The Search After Happiness is a short story written by Charlotte Brontë in 1829 when she was thirteen years old. The manuscript is one of the Brontë children’s tiny books, written in mock magazine style, and is now housed in the British Library’s archives. The manuscript contains many errors and revisions, one of the most… Continue reading The Search After Happiness by Charlotte Brontë
Reader, please join me in wishing Anne Brontë, the youngest member of our beloved Brontë family, a very happy birthday. Anne was born in Thornton, Yorkshire to Patrick and Maria Brontë on the 17th January 1820. Anne is best known for her two novels, Agnes Grey, which documents the trials of the eponymous governess, and The… Continue reading There Was Once a Little Girl and Her Name Was Anne Brontë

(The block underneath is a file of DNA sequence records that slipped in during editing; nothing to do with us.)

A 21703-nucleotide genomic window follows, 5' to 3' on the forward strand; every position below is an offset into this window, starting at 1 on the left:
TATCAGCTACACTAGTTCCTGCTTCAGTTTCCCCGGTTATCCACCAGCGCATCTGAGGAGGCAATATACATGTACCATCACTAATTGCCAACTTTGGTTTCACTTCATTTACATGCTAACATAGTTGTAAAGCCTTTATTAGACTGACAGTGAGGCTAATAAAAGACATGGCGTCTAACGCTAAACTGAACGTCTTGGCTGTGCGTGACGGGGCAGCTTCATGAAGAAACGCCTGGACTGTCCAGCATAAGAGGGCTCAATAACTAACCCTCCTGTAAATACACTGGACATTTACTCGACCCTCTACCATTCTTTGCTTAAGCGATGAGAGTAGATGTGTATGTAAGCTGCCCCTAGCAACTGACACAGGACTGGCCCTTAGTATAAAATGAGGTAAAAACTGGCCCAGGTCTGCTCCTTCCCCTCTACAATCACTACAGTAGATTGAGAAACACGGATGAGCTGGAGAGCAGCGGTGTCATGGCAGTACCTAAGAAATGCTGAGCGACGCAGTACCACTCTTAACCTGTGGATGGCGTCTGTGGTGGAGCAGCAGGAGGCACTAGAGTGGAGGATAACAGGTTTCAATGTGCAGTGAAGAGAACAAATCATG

Recently, I semi-accidentally saw two of the Brontës' original juvenilia notebooks at the British Library. There's a reason it's cliched to say that seeing a historical thing in person is totally different to a photo or description: because it's true! For a historical text, a printed version has gone through word processing and editing, while… Continue reading The Brontë Juvenilia at the British Library: Guest Post by Tom A.
Background As I'm obsessed with the Brontë juvenilia, I make it my business to read as many versions of the writings as I can find. Yes, in theory, the narratives should be the same, but in the case of juvenilia, how a text is edited can have a big impact on how it is not… Continue reading Charlotte Brontë’s The Search After Happiness, Good Editing, and the Brontë Juvenilia
For decades the question of what the Brontë sisters actually looked like has been both a puzzle and an inspiration for devotees of the sisters’ literary works. It is only natural that we should desire to put faces to the names that we feel so connected to through their words, just as we do with other famous names from the literary world (Shakespeare perhaps being the most mysterious and elusive of them all).